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Discount factor |
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Definition of Discount factorDiscount factorPresent value of $1 received at a stated future date. discount factorPresent value of a $1 future payment.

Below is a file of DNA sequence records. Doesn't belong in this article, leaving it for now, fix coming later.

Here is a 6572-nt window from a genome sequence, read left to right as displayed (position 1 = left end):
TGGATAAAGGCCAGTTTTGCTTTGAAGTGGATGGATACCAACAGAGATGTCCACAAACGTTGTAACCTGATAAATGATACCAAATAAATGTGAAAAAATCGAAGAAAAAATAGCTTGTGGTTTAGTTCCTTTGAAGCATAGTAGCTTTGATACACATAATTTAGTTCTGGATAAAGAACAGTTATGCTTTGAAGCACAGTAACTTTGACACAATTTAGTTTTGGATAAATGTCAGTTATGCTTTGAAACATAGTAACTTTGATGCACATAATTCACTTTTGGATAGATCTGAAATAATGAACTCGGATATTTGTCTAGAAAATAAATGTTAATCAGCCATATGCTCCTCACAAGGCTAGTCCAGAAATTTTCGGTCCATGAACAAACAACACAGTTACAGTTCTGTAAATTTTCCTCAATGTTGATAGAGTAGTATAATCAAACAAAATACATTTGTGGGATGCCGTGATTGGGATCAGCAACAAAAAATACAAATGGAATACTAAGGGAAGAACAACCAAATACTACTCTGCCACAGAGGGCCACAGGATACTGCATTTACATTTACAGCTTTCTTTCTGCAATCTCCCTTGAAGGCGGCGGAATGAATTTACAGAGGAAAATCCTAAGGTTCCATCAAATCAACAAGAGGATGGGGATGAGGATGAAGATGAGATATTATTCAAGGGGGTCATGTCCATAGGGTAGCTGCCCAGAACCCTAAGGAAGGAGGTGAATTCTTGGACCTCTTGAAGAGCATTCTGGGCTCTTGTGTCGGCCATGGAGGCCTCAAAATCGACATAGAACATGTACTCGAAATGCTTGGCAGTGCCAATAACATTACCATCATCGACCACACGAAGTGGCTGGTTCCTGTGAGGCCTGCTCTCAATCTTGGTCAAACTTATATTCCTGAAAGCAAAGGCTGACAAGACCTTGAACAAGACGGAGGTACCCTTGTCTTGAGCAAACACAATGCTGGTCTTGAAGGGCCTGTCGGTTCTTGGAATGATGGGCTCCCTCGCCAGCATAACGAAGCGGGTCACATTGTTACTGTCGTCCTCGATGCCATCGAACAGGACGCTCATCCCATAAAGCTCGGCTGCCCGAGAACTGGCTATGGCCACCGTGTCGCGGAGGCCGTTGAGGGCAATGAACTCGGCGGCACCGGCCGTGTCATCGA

Related Terms:ADF (annuity discount factor)the present value of a finite stream of cash flows for every beginning $1 of cash flow. Discounted cash flow (DCF)Future cash flows multiplied by discount factors to obtain present values. Accretion (of a discount)In portfolio accounting, a straight-line accumulation of capital gains on discount ad hoc discounta price concession made under competitive pressure (real or imagined) that does not relate to quantity purchased Amortization factorThe pool factor implied by the scheduled amortization assuming no prepayemts. Annuity factorPresent value of $1 paid for each of t periods. annuity factorPresent value of an annuity of $1 per period. Bank discount basisA convention used for quoting bids and offers for treasury bills in terms of annualized Cash discountAn incentive offered to purchasers of a firm's product for payment within a specified time constant-growth dividend discount modelVersion of the dividend discount model in which dividends grow at a constant rate. Continuous DiscountingThe process of calculating the present value of a stream of future Conversion factorsRules set by the Chicago Board of Trade for determining the invoice price of each critical success factors (CSF)any item (such as quality, customer Deep-discount bondA bond issued with a very low coupon or no coupon and selling at a price far below par DiscountReferring to the selling price of a bond, a price below its par value. Related: premium. DiscountThe percentage amount at which bonds sell below their par value. Also the percentage amount at which a currency sells on the forward market below its current rate on the spot market. Discount bondDebt sold for less than its principal value. If a discount bond pays no interest, it is called a Discount BondA bond with no coupons, priced below its face value; the return on this bond comes from the difference between its face value and its current price. Discount curveThe curve of discount rates vs. maturity dates for bonds. Discount periodThe period during which a customer can deduct the discount from the net amount of the bill discount ratethe rate of return on investment that would be required by a prudent investor to invest in an asset with a specific level risk. Also, a rate of return used to convert a monetary sum, payable or receivable in the future, into present value. Discount rateThe interest rate that the Federal Reserve charges a bank to borrow funds when a bank is Discount RateThe rate of interest used to calculate the present value of a stream discount ratethe rate of return used to discount future cash discount rateInterest rate used to compute present values of future cash flows. Discount RateThe interest rate at which the Fed is prepared to loan reserves to commercial banks. Discount RateA rate of return used to convert a monetary sum, payable or receivable in the future, into present value. Discount securitiesNon-interest-bearing money market instruments that are issued at a discount and Discount windowFacility provided by the Fed enabling member banks to borrow reserves against collateral Discount WindowThe Federal Reserve facility at which reserves are loaned to banks at the discount rate. Discounted basisSelling something on a discounted basis is selling below what its value will be at maturity, Discounted cash flowA technique that determines the present value of future cash Discounted Cash FlowTechniques for establishing the relative worth of a future investment by discounting (at a required rate of return) the expected net cash flows from the project. Discounted cash flow (DCF)A method of investment appraisal that discounts future cash flows to present value using a discount rate, which is the risk-adjusted cost of capital. discounted cash flow (DCF)Refers to a capital investment analysis technique Discounted dividend model (DDM)A formula to estimate the intrinsic value of a firm by figuring the Discounted payback period ruleAn investment decision rule in which the cash flows are discounted at an DiscountingCalculating the present value of a future amount. The process is opposite to compounding. DiscountingThe process of calculating the present value of a stream of future discountingthe process of reducing future cash flows to present value amounts DiscountingCalculating the present value of a future payment. DiscountingThe process of finding the present value of a series of future cash flows. discounting is the reverse of compounding. Discounting of Accounts ReceivableShort-term financing in which accounts receivable are used as collateral to secure a loan. The lender does not buy the accounts receivable but simply uses them as collateral for the loan. Also called pledging of accounts receivable. dividend discount modelComputation of today’s stock price which states that share value equals the present value of all expected future dividends. Dividend discount model (DDM)A model for valuing the common stock of a company, based on the DLOC (discount for lack of control)an amount or percentage deducted from a pro rata share of the value of 100% of an equity interest in a business, to reflect the absence of some or all of the powers of control. DLOM (discount for lack of marketability)an amount or percentage deducted from an equity interest to reflect lack of marketability. Documented discount notesCommercial paper backed by normal bank lines plus a letter of credit from a FactorA financial institution that buys a firm's accounts receivables and collects the debt. FactorAn agent who buys and sells goods on behalf of others for a commission. Factor analysisA statistical procedure that seeks to explain a certain phenomenon, such as the return on a Factor modelA way of decomposing the factors that influence a security's rate of return into common and Factor of ProductionA resource used to produce a good or service. The main macroeconomic factors of production are capital and labor. Factor portfolioA well-diversified portfolio constructed to have a beta of 1.0 on one factor and a beta of FactoringSale of a firm's accounts receivable to a financial institution known as a factor. FactoringThe sale of accounts receivable to a third party, with the third party bearing FactoringThe discounting, or sale at a discount, of receivables on a nonrecourse, notification FactoringType of financial service whereby a firm sells or transfers title to its accounts receivable to a factoring company, which then acts as principal, not as agent. Factory overheadAll the costs incurred during the manufacturing process, minus the Forward discountA currency trades at a forward discount when its forward price is lower than its spot price. fractional interest discountthe combined discounts for lack of control and marketability. g the constant growth rate in cash flows or net income used in the ADF, Gordon model, or present value factor. Interest FactorNumbers found in compound interest and annuity tables. Usually called the FVIF or PVIF. Limiting factorThe production resource that, as a result of scarce resources, limits the production of goods Maturity factoringfactoring arrangement that provides collection and insurance of accounts receivable. Multifactor CAPMA version of the capital asset pricing model derived by Merton that includes extramarket Net benefit to leverage factorA linear approximation of a factor, T*, that enables one to operationalize the Non-Smoker DiscountIn October 1996 it was announced in the international news that scientists had finally located the link between cigarette smoking and lung cancer. In the early 1980's, some Canadian Life Insurance Companies had already started recognizing that non-smokers had a better life expectancy than smokers so commenced offering premium discounts for life insurance to new applicants who have been non-smokers for at least 12 months before applying for coverage. Today, most life insurance companies offer these discounts. Old-line factoringfactoring arrangement that provides collection, insurance, and finance for accounts receivable. One-factor APTA special case of the arbitrage pricing theory that is derived from the one-factor model by Original issue discount debt (OID debt)Debt that is initially offered at a price below par. Pool factorThe outstanding principal balance divided by the original principal balance with the result PPF (periodic perpetuity factor)a generalization formula invented by Abrams that is the present value of regular but noncontiguous cash flows that have constant growth to perpetuity. Present value factorfactor used to calculate an estimate of the present value of an amount to be received in Purchase discountsA contra account that reduces purchases by the amount of the discounts taken for early payment. Pure-discount bondA bond that will make only one payment of principal and interest. Also called a zerocoupon QMDM (quantitative marketability discount model)model for calculating DLOM for minority interests r the discount rate Reported factorThe pool factor as reported by the bond buyer for a given amortization period. risk-adjusted discount rate methoda formal method of adjusting for risk in which the decision maker increases the rate used for discounting the future cash flows to compensate for increased risk Sales discountA reduction in the price of a product or service that is offered by the Sales discountsA contra account that offsets revenue. It represents the amount of the discounts for early payment allowed on sales. Scrap factorAn anticipated loss percentage included in the bill of material and Shrinkage factorThe expected loss of some proportion of an item during the Single factor modelA model of security returns that acknowledges only one common factor. Supplier DiscountAn amount deducted from an invoice by a supplier in exchange for quick payment (a typical example might be a 2% discount if paid in 10 days or the full amount of the invoice in 30 days). Two-factor modelBlack's zero-beta version of the capital asset pricing model. PV (present value of cash flows)the value in today’s dollars of cash flows that occur in different time periods.